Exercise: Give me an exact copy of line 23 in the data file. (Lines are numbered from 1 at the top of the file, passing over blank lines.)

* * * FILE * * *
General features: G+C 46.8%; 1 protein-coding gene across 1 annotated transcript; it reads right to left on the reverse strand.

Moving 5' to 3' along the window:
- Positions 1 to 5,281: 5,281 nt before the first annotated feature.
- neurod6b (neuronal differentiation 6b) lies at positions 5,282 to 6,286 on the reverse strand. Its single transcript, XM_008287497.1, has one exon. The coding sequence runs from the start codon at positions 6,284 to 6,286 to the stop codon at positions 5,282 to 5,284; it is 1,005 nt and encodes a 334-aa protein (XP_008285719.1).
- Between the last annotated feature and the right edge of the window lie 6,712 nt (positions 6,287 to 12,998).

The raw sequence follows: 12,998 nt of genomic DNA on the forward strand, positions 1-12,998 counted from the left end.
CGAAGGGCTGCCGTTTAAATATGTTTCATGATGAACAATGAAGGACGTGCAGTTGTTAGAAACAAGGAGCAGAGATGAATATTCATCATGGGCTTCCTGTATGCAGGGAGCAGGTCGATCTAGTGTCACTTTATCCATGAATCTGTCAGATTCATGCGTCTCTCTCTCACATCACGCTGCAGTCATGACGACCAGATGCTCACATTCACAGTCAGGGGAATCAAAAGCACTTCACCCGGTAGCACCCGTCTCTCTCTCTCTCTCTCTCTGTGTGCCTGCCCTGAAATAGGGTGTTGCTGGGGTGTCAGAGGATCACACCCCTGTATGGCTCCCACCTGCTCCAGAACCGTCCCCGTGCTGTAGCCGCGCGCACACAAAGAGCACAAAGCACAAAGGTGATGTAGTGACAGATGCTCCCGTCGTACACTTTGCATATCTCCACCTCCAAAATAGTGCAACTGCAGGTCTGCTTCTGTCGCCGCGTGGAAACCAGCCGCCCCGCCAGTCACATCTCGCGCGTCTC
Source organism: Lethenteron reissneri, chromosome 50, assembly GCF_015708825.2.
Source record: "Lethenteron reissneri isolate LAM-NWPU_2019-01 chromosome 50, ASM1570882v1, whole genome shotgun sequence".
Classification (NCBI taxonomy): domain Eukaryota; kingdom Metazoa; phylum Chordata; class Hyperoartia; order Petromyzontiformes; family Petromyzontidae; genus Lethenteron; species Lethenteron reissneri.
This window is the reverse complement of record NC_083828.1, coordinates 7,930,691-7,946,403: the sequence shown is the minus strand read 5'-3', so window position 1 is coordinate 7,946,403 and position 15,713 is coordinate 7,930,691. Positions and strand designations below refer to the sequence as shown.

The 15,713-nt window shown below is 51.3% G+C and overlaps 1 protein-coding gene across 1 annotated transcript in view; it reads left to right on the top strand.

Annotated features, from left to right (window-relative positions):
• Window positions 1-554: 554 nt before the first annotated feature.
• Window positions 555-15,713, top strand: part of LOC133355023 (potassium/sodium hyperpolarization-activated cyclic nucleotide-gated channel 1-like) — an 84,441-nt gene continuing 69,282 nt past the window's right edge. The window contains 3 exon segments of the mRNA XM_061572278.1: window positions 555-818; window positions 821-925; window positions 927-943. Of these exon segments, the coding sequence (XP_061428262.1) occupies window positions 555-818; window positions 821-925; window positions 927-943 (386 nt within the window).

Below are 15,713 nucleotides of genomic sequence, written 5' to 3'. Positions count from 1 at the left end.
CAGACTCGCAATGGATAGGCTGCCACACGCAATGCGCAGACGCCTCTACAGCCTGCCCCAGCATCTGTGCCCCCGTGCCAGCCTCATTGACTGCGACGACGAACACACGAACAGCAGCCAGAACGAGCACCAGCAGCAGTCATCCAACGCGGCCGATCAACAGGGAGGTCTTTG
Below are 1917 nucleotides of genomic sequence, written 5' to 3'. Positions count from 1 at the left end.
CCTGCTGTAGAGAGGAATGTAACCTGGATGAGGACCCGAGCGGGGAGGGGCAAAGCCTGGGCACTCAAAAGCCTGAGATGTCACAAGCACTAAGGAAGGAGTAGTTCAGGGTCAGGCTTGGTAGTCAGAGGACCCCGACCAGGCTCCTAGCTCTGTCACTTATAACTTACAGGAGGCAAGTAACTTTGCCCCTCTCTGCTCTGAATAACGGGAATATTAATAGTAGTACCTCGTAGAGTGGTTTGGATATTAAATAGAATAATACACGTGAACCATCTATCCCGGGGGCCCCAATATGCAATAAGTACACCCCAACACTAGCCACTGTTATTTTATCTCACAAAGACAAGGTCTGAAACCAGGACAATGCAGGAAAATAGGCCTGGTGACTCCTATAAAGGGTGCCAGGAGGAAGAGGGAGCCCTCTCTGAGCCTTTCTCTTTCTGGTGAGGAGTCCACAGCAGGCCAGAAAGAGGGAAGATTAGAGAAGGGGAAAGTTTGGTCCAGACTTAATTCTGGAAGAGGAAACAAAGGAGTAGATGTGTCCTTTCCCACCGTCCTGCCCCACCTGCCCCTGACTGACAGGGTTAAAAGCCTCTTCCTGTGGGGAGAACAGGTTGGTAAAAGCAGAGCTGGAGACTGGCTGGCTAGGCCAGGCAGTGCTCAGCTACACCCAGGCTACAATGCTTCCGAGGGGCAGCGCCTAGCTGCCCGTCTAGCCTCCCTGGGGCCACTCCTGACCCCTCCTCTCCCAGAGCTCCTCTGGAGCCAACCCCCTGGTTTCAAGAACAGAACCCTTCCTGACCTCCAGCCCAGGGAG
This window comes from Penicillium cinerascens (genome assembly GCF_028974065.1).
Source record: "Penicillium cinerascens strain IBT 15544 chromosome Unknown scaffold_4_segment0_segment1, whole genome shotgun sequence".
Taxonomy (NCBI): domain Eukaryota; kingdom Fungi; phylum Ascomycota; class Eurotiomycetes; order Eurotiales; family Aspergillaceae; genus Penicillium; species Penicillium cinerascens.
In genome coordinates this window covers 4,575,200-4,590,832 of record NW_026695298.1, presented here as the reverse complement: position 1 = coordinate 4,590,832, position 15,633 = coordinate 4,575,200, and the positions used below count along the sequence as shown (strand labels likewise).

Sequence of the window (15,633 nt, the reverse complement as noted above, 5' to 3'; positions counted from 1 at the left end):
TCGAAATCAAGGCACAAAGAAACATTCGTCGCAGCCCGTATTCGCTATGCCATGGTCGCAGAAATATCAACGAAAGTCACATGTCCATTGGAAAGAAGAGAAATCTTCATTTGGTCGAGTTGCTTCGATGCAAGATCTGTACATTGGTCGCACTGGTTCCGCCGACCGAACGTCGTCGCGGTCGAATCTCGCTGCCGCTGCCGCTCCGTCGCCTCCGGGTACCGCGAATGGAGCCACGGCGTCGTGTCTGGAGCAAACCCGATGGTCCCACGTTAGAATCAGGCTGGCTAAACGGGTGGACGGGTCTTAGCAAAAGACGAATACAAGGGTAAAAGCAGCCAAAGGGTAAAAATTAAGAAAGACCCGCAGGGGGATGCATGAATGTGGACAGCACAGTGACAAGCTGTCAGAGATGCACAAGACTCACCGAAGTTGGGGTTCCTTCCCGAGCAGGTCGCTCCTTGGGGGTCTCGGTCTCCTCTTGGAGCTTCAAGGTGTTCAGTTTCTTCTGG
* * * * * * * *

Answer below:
In genome coordinates this window covers 4,575,200-4,590,832 of record NW_026695298.1, presented here as the reverse complement: position 1 = coordinate 4,590,832, position 15,633 = coordinate 4,575,200, and the positions used below count along the sequence as shown (strand labels likewise).